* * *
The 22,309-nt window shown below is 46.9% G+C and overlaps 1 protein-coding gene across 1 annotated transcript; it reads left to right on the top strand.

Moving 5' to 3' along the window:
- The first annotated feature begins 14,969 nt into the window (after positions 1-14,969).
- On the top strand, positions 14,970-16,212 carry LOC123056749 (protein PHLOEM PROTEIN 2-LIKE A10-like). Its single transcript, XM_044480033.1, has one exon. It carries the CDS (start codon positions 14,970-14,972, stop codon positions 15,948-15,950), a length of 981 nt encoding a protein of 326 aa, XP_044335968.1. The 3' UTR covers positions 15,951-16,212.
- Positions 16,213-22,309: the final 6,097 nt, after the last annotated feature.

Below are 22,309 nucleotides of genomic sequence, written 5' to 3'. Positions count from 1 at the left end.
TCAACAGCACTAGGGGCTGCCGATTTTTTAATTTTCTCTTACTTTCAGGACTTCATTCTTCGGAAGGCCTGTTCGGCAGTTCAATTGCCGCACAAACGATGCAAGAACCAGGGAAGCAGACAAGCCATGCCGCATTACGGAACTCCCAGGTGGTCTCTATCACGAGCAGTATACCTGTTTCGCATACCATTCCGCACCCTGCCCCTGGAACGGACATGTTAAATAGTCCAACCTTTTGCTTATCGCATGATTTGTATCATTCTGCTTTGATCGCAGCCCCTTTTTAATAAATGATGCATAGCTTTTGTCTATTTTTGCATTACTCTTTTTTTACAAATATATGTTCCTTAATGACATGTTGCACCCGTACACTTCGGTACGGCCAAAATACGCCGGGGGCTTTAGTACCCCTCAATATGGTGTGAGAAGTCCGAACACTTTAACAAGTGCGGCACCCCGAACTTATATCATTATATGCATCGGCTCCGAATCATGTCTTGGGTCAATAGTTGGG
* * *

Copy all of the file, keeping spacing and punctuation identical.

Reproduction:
The 22,309-nt window shown below is 46.9% G+C and overlaps 1 protein-coding gene across 1 annotated transcript; it reads left to right on the top strand.

Moving 5' to 3' along the window:
- The first annotated feature begins 14,969 nt into the window (after positions 1-14,969).
- On the top strand, positions 14,970-16,212 carry LOC123056749 (protein PHLOEM PROTEIN 2-LIKE A10-like). Its single transcript, XM_044480033.1, has one exon. It carries the CDS (start codon positions 14,970-14,972, stop codon positions 15,948-15,950), a length of 981 nt encoding a protein of 326 aa, XP_044335968.1. The 3' UTR covers positions 15,951-16,212.
- Positions 16,213-22,309: the final 6,097 nt, after the last annotated feature.

Below are 22,309 nucleotides of genomic sequence, written 5' to 3'. Positions count from 1 at the left end.
TCAACAGCACTAGGGGCTGCCGATTTTTTAATTTTCTCTTACTTTCAGGACTTCATTCTTCGGAAGGCCTGTTCGGCAGTTCAATTGCCGCACAAACGATGCAAGAACCAGGGAAGCAGACAAGCCATGCCGCATTACGGAACTCCCAGGTGGTCTCTATCACGAGCAGTATACCTGTTTCGCATACCATTCCGCACCCTGCCCCTGGAACGGACATGTTAAATAGTCCAACCTTTTGCTTATCGCATGATTTGTATCATTCTGCTTTGATCGCAGCCCCTTTTTAATAAATGATGCATAGCTTTTGTCTATTTTTGCATTACTCTTTTTTTACAAATATATGTTCCTTAATGACATGTTGCACCCGTACACTTCGGTACGGCCAAAATACGCCGGGGGCTTTAGTACCCCTCAATATGGTGTGAGAAGTCCGAACACTTTAACAAGTGCGGCACCCCGAACTTATATCATTATATGCATCGGCTCCGAATCATGTCTTGGGTCAATAGTTGGG